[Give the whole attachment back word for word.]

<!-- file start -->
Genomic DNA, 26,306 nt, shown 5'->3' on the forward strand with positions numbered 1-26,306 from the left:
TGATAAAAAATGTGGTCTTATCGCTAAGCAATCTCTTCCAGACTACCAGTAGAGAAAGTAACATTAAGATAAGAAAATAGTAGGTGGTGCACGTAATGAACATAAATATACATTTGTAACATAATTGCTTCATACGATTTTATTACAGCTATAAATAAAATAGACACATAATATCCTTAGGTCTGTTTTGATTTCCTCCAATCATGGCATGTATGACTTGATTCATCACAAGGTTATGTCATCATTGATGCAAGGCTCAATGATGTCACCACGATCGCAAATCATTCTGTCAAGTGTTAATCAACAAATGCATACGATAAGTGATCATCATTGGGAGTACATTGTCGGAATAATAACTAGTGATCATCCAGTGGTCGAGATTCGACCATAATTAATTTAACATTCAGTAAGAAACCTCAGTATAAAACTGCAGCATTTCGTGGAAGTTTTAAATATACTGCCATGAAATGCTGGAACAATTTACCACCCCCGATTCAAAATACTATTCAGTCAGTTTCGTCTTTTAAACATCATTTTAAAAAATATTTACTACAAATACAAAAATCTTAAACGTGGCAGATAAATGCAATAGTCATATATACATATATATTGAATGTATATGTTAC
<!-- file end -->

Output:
Genomic DNA, 26,306 nt, shown 5'->3' on the forward strand with positions numbered 1-26,306 from the left:
TGATAAAAAATGTGGTCTTATCGCTAAGCAATCTCTTCCAGACTACCAGTAGAGAAAGTAACATTAAGATAAGAAAATAGTAGGTGGTGCACGTAATGAACATAAATATACATTTGTAACATAATTGCTTCATACGATTTTATTACAGCTATAAATAAAATAGACACATAATATCCTTAGGTCTGTTTTGATTTCCTCCAATCATGGCATGTATGACTTGATTCATCACAAGGTTATGTCATCATTGATGCAAGGCTCAATGATGTCACCACGATCGCAAATCATTCTGTCAAGTGTTAATCAACAAATGCATACGATAAGTGATCATCATTGGGAGTACATTGTCGGAATAATAACTAGTGATCATCCAGTGGTCGAGATTCGACCATAATTAATTTAACATTCAGTAAGAAACCTCAGTATAAAACTGCAGCATTTCGTGGAAGTTTTAAATATACTGCCATGAAATGCTGGAACAATTTACCACCCCCGATTCAAAATACTATTCAGTCAGTTTCGTCTTTTAAACATCATTTTAAAAAATATTTACTACAAATACAAAAATCTTAAACGTGGCAGATAAATGCAATAGTCATATATACATATATATTGAATGTATATGTTAC